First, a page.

IF YOU GO
Collier County Fair
When: Through Sunday, Feb. 14, 2010. Hours vary by day.
Where: Collier County Fairgrounds, 10 miles east of Interstate 75 off Immokalee Road
Admission: $10 adults; children ages 6 to 11, $5; and children 5 and younger free.
Information: www.colliercountyfair.com or (239) 455-1444
Bella Jolly likes to be the center of attention. It probably comes from being the kid sister to a family full of daredevil daughters.
But over the course of this week, Bella, 11, will get her chance to shine even as she shares the spotlight with Priscilla, the pure-bred pig she’s entered in the Collier County Fair.
Bella, along with her little sister, Tori, 6, is one of about 400 kids in the county who take part in 4-H animal husbandry programs. Though it’s probably the thing most people associate the 100-plus-year-old organization with, agriculture is actually only a small subset of 4-H.
Now, the biggest number of its members participate in school-based programs. Thousands of Collier County fourth-, fifth- and sixth-graders take part in the group’s public speaking competition, dwarfing the number of kids working with livestock.
But during the fair, those kids who raise animals are front and center.
The Jollys’ back yard has a familiar aroma to anyone who has spent time around livestock. The foul, acrid scent of manure blends with the molasses-sweet smell of horse feed.
Standing in the middle of the small pen her family constructed for 4-H hogs with Priscilla at her feet, Bella goes about describing what you want in a good hog.
“It needs to have nice hams, as in booty,” she says, then adds a “yeah” to make sure you got that she’s talking about the pig’s hindquarters.
More importantly, her mom and 4-H group leader Teresa Jolly says, it needs to have a deep “v” leading from its tail toward the spine.
“That let’s you know you’ve got one that has the right muscular structure,” she says.
Priscilla is Bella’s fourth hog. Two years ago, Bella, now a sixth-grader at Oak Ridge Middle School, earned second place overall for her hog.
This year, Teresa Jolly thinks the pure-bred Yorkshire has a good shot of taking home the top prize.
That is if she isn’t beaten out by her 4-H club’s president, Michael Balcom.
Balcom, a 16-year-old sophomore at Palmetto Ridge High School, has some experience raising a championship pig, having done it four years ago.
“My hog looks really good,” Balcom says. “Just the form it has. It looks way better (than my previous winner).”
The competition between the club mates is good-natured, as it is between the other clubs. But there are financial implications for the upper-echelon hogs.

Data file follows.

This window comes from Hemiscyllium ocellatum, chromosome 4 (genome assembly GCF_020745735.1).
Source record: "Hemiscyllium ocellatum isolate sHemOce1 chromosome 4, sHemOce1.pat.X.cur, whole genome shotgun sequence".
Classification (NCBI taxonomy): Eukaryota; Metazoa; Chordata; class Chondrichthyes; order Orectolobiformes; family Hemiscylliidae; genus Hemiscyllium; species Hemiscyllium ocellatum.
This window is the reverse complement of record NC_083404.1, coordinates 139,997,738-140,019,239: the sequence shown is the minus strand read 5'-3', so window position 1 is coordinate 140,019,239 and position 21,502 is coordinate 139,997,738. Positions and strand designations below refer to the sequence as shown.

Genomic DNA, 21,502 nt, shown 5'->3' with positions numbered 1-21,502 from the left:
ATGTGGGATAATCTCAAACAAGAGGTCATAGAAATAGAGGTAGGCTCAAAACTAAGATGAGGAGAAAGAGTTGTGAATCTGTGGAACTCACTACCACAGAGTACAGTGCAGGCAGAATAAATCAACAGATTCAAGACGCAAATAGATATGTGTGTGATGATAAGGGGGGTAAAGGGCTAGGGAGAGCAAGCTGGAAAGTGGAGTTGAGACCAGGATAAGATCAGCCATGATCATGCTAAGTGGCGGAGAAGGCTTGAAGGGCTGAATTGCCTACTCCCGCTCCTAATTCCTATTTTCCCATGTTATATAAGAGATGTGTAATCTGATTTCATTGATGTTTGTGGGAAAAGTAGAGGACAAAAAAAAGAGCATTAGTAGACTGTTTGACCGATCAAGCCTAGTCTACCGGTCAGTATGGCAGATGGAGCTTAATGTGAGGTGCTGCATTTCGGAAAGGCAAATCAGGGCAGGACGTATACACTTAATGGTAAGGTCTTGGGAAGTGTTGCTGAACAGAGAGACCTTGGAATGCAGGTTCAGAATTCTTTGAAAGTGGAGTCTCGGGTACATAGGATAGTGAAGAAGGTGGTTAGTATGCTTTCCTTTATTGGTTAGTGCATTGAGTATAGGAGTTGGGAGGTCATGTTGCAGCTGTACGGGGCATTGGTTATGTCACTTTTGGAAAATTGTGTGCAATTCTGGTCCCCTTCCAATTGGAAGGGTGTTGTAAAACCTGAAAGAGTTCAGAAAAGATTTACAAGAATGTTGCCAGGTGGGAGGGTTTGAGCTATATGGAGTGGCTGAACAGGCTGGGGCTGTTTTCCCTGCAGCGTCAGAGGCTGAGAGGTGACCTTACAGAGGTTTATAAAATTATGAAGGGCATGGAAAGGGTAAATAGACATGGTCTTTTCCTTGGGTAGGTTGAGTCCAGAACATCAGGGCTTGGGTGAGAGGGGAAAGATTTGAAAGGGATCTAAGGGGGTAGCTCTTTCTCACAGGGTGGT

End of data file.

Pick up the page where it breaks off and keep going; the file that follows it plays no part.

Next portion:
A prize-winning hog could fetch as much as $10 a pound. At an average of 250 pounds, that’s a hefty chunk of change. But most hogs won’t sell for nearly that.
“Usually we don’t go under $2 a pound,” says Rhonda Ward, livestock manager for the fair. “The average is probably $3.25 (per pound).”
While the hope is most kids will make a profit they can bank toward college, the reality is that many might not break even, despite auction prices that are close to five times the real market price for hogs.
On Wednesday, the average price per pound was less than 70 cents, according to the National Pork Board.
While the prices they will earn at market aren’t realistic, Ron Balcom, Michael’s father, says the kids are learning a lot about business. They have to keep logs of all of their expenditures to submit before the competition.
“They even calculate the depreciation of their hog enclosures,” Ron Balcom says.
And just like any business there are good years and bad years, says Trisha Aldridge, the 4-H Outreach coordinator for the University of Florida’s Collier County extension office.
As market price goes down, feed prices keep climbing.
A 50-pound bag of feed is at least $20, she says. And that’s what a pig will eat in a week. When you factor in the cost of building an enclosure, buying the hog and feeding it, Aldridge estimates that each pig will cost between $400 and $600 to raise for the three months leading up to the fair.
Some local businesses chip in with extra money to help kids offset the costs of raising the pigs.
“This year the kids will be coming close to just breaking even,” she says. “We’d like them to make money for college. But they are gaining valuable experience.”
Teresa Jolly agrees. Even if Bella doesn’t make a dime of profit off the sale of Priscilla, she will have grown a lot by taking care of the animal and by selling it off.
“It’s a responsibility,” Teresa Jolly says. “It’s up to (the kids) how much they want to put into this.”
For her part, Bella seems like she’s been up to the challenge.
Standing in the pen with Priscilla, now a robust 260 pounds, the hog follows Bella’s every move like a puppy follows its mother. It eats from her hand, sits down on its haunches like a dog and lets Bella brush its bristles.
It acts like a pet, which is both good and bad for the kids.
Teresa Jolly says Bella almost didn’t raise a second hog after learning her first pig would be sold to slaughter.
“But people buying are getting some great meat,” Aldridge says. “These animals are the best taken care of meat around.”